But, if you have a red filter (as opposed to a red LED), then I'd suggest using the pure white light. As you are using your batteries to generate the power across the spectrum, so filtering some out is just wasting resource.
I would expect that and regularly flashing light, of any colour is going to be effective at night. And the regularity would make it stand out from the random flashed of people using torches to see by.

General carried to be found:
The knowledge that you have stuck to the route plan you left with someone back home. And you are going to be missed.
(Apologies if someone has already had that one....)



Being very pedantic, though it does not have a huge bearing on this topic....
Natural white light is usually full spectrum, but what we perceive as white, may be quite different. White LED/florescent lamps will put out a mix of red/green/blue, that we will see as white. Look at one through a prism (usually this is the bottom of a beer glass, when having this discussion) and you should see distinct colour lines. Incandescent lamps do produce more of a continuous spectrum.




Jules
 

Janne

Guest
Feb 10, 2016
12,368
2,262
Grand Cayman, Norway, Sweden
I think people today are too safety conscious.

( then we have the nutcases that indulge in crazy 'extreme sports")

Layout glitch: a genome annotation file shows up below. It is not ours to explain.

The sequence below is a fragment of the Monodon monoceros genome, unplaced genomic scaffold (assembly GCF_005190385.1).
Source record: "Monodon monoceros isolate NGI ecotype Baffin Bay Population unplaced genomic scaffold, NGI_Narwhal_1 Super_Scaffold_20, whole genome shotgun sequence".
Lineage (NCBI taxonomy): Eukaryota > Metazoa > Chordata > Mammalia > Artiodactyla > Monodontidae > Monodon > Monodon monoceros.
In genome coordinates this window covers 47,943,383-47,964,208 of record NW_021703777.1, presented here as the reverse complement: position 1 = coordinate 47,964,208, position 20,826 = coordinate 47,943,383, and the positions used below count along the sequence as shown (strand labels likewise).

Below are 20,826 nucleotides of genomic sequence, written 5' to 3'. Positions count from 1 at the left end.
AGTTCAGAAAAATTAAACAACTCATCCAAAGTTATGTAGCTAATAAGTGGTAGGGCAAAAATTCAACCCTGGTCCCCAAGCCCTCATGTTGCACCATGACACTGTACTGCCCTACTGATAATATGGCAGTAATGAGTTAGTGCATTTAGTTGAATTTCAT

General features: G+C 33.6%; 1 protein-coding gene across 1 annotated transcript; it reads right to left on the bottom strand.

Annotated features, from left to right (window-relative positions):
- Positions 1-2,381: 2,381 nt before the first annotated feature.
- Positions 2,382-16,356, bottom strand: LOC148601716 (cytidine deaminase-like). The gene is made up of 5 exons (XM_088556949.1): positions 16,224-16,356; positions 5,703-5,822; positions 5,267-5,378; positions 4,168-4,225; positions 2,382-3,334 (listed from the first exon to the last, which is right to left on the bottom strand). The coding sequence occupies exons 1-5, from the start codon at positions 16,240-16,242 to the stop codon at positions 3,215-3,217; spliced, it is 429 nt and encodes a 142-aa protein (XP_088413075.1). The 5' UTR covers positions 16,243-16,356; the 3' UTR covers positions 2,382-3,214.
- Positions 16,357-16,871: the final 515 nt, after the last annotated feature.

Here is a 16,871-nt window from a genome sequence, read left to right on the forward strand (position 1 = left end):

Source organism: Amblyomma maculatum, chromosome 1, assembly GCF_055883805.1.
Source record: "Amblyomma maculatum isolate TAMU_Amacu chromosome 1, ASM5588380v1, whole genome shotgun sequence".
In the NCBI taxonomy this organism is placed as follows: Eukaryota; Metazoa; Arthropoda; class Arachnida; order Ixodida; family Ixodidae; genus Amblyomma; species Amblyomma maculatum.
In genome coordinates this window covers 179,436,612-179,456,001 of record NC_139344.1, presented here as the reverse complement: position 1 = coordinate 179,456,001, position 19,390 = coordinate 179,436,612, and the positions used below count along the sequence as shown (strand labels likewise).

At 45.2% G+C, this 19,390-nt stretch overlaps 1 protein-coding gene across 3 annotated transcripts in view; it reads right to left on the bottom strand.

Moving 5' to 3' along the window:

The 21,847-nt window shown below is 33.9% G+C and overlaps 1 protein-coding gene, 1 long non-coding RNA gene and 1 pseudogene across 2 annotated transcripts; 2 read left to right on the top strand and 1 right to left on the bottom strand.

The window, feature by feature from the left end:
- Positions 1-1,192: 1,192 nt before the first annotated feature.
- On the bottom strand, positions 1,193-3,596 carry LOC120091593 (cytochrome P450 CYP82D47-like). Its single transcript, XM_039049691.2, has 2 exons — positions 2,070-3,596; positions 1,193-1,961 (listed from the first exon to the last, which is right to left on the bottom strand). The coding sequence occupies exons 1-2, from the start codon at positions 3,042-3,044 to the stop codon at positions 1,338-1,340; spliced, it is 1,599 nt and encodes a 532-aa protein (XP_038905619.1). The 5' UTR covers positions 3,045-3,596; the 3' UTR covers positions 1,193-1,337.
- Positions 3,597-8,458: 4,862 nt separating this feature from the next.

For me, the very tiny risk is part of the overall experience. I strive to minimize it by being careful, watching where I step, how I use sharp implements and so on.

I did carry one more 'tool' in the Swedish wilderness I forgot to mention. A Ruger Security Six .357 Mag. loaded with hollow points for hard skinned animals.
 

rickwhite

Member
Aug 7, 2014
43
5
Cheshire, UK
What do you guys think of these ? I've not seen them in person but I'm tempted to do a small GB on them if there is interest. Or If not I'll just buy a few for myself and test out.

http://www.brite-strike.com/APALS-AIR.html#

http://www.amazon.co.uk/APALS-AIR-A...UTF8&qid=1456481586&sr=8-1&keywords=APALS-AIR

I bought a couple of those to keep in my pack, tucked in the first aid kit. They're tiny lightweight, (Half a dozen of them would fit in a jeans pocket) waterproof lights with non-replaceable batteries. Ideal for sticking on the back of your pack or on a tent etc (waterproof adhesive appears to stick to anything) and you can stick them to tress & rocks etc. and leave a trail to find you if you have a few. They have flashing or steady modes.